To state the obvious, flying to Australia takes a long time. Among the many activities I engaged in on my long flight was to watch three movies including Titanic. It is a little known trivia tidbit that the White Star Lines named all their ships to end in the letter "ic". Their other ships were the Celtic, Republic, Adriatic, Germanic, Olympic and Britannic.

This got me thinking...

I quite enjoyed the film because director James Cameron has created a realistic movie. Kate Winslet was erotic, the scenes with Leonardo DiCaprio were romantic and those closeup shots in her cabin were borderline pornographic. The ships fate, as we all know, was tragic primarily because Captain Smith was so myopic. Even though the scene of the ship sinking was graphic, it's a cinematic tour-de-force.

This was my first time flying Qantas and I was impressed. We flew a gigantic 747, which I like, because of the upper deck's conic shape; these planes have an aerodynamic ride. The pragmatic captain let us know that he was going on avionic automatic pilot and that our flight path would be erratic because some volcanic activity off Japan was changing either the atmospheric or barometric pressure. I wasn't sure which one because while he was announcing there was static. When he switched the system on, I could see the hydraulic mechanism on the wing move. It seemed he was using sound logic as he gave us periodic monosyllabic updates.

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Qantas clearly took a holistic, some would say futuristic, approach when they designed the interior of the cabin. They used a very soothing synthetic psychedelic fabric and meals were served on ceramic china and not plastic. The charismatic flight attendants were a little spastic and their service erratic, but, I can't criticize them because the ethnic people in my section of the plane were very eclectic.

They included an arthritic Hasidic who appeared to find most foods allergic as well as a Sephardic Hispanic who was phlegmatic. Next to him was an Islamic heretic wearing a tunic who looked like some kind of academic and was on a macrobiotic bariatric diet. As amazing as it sounds, he was traveling with a newborn suffering from colic. The Irish woman across the aisle was no doubt a catholic film critic, as she appeared to be quite a skeptic and cynic in addition to being fluent in Gaelic. Rounding out the group was an antagonistic geriatric Slavic woman who was bulimic and a chic Arabic gentleman who spent the flight listening to music and reading the biography of Katie Couric while playing with a rubric cube. Luckily, there were no Belgians on the flight, thus none of the people seated near me were pedantic, idiotic or moronic. Looking back on our little section of the plane, we were a pretty pathetic group.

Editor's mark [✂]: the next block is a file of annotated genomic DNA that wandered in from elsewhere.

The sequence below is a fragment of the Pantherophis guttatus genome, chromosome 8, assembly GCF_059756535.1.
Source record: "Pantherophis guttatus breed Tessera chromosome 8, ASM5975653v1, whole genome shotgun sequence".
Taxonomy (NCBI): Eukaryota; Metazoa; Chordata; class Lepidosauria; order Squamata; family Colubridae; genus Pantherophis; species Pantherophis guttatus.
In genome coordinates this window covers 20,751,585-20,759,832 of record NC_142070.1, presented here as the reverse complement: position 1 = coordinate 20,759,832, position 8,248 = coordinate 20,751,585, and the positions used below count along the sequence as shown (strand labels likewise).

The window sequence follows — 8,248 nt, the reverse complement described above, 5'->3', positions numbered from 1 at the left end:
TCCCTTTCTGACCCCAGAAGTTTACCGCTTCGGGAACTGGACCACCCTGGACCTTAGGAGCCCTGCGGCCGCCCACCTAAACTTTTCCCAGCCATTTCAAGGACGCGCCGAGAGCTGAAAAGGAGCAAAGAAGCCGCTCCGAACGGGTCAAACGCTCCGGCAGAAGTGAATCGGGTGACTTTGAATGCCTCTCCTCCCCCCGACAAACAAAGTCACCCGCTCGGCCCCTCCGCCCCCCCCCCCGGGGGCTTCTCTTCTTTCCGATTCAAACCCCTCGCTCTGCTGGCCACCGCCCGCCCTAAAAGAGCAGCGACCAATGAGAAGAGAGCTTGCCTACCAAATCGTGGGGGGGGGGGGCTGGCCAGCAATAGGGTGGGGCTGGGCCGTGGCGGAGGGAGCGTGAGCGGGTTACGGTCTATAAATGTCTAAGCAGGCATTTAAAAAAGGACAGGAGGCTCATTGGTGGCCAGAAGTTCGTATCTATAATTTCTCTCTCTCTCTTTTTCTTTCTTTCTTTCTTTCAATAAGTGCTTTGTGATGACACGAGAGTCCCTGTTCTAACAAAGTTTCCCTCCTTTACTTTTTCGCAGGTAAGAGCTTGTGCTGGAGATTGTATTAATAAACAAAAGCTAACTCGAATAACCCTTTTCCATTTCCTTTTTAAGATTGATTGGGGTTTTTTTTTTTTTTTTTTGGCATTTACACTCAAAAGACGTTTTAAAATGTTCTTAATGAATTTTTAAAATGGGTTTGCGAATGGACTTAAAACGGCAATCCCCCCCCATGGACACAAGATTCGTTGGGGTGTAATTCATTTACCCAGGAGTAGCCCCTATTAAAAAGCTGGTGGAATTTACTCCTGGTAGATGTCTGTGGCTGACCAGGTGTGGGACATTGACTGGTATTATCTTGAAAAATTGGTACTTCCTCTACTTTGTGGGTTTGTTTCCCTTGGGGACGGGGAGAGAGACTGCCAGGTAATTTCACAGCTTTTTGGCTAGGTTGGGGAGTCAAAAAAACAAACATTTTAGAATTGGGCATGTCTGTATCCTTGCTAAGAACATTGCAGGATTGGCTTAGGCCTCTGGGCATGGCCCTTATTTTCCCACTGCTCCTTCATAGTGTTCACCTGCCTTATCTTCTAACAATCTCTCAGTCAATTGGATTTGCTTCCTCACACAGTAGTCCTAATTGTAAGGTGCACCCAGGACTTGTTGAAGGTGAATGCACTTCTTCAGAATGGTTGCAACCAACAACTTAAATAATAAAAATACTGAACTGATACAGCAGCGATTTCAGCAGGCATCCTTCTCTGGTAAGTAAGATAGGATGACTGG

I settled into the flight by taking an analgesic to calm my nerves as I am prone to panic attacks in public because I am agoraphobic. Dinner was your basic garlic and balsamic glazed arctic char in aspic with an organic turmeric sauce. As delicious as that sounds, I found it a bit acidic, almost to the point of being toxic. My dinner was washed down with my usual gin and tonic, but only one, since I'm a borderline alcoholic. Rounding out the gastronomic fare was a terrific desert. It was a bit too caloric for me, but tasted orgasmic. After dinner I used the lavatory and found it hygienic owing to the fact that everything in it was electric. Before returning to my seat, I washed my hands with the Aussie hypoallergenic antiseptic soap provided.

The turbulence over the Pacific was horrific, but after it passed the drone of the engines was hypnotic. After I dozed off, my sleep was episodic because the loud guy in seat 4A was so bombastic. Perhaps I was wrong and there were Belgians on board. During the flight a chronic diabetic became ill. Luckily, there was a homeopathic medic from the Mayo clinic on board. After a quick diagnostic he prescribed a simple diuretic instead of an antibiotic. I tried to settle down after this incident and took out the latest issue of National Geographic, which you will note I have properly spelled in its italic.